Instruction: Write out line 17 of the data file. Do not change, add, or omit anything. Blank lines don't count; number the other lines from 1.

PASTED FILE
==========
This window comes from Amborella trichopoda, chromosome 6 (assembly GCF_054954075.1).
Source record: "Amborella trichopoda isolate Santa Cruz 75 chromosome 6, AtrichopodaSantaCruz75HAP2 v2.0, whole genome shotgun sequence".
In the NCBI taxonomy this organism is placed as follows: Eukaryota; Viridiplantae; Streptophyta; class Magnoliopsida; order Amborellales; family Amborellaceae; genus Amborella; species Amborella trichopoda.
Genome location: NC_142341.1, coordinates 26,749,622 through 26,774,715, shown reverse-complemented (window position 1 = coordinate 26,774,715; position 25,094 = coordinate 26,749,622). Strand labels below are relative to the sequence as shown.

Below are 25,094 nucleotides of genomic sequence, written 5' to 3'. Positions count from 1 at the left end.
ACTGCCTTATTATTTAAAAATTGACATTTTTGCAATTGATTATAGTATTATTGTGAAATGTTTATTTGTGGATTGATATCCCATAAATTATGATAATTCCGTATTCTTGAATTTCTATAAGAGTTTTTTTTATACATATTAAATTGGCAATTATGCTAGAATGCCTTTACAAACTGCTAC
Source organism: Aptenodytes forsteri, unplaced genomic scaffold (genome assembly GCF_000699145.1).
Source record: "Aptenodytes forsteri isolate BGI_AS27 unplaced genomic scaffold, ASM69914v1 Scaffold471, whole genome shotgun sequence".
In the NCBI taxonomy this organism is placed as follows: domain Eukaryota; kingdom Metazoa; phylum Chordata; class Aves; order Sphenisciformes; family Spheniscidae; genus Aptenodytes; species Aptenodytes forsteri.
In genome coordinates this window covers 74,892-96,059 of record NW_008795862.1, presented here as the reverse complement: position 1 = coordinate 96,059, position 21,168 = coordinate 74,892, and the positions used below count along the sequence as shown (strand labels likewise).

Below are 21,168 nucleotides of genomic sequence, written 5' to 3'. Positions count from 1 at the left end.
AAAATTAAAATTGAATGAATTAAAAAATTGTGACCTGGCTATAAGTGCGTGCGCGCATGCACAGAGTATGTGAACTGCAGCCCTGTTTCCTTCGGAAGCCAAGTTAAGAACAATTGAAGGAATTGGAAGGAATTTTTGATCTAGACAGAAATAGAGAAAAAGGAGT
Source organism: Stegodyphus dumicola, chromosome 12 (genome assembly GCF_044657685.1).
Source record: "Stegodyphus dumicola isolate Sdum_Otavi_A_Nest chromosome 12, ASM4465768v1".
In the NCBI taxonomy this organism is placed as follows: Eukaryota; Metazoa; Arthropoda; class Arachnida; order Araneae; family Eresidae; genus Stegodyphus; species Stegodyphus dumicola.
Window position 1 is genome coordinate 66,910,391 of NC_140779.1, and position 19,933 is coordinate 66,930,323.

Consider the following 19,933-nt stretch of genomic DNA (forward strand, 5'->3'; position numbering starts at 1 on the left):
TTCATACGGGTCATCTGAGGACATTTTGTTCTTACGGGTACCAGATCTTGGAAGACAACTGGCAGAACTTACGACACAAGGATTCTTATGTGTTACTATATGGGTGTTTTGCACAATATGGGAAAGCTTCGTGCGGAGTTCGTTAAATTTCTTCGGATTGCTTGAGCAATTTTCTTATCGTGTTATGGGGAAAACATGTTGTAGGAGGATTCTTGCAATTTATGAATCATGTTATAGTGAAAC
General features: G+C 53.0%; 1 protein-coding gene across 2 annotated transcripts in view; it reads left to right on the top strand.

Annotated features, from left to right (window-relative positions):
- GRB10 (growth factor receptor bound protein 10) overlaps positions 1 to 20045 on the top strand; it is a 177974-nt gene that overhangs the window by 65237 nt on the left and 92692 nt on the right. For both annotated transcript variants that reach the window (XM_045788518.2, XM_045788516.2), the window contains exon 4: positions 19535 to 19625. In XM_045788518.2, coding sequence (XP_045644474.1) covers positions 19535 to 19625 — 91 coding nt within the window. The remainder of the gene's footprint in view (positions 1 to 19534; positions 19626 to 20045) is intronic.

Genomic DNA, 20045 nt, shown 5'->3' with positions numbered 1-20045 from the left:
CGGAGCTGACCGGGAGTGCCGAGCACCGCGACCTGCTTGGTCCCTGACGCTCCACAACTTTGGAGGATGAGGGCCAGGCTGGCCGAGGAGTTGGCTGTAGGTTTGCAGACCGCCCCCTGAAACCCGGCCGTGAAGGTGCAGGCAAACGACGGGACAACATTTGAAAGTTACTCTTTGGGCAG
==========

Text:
Consider the following 19,933-nt stretch of genomic DNA (forward strand, 5'->3'; position numbering starts at 1 on the left):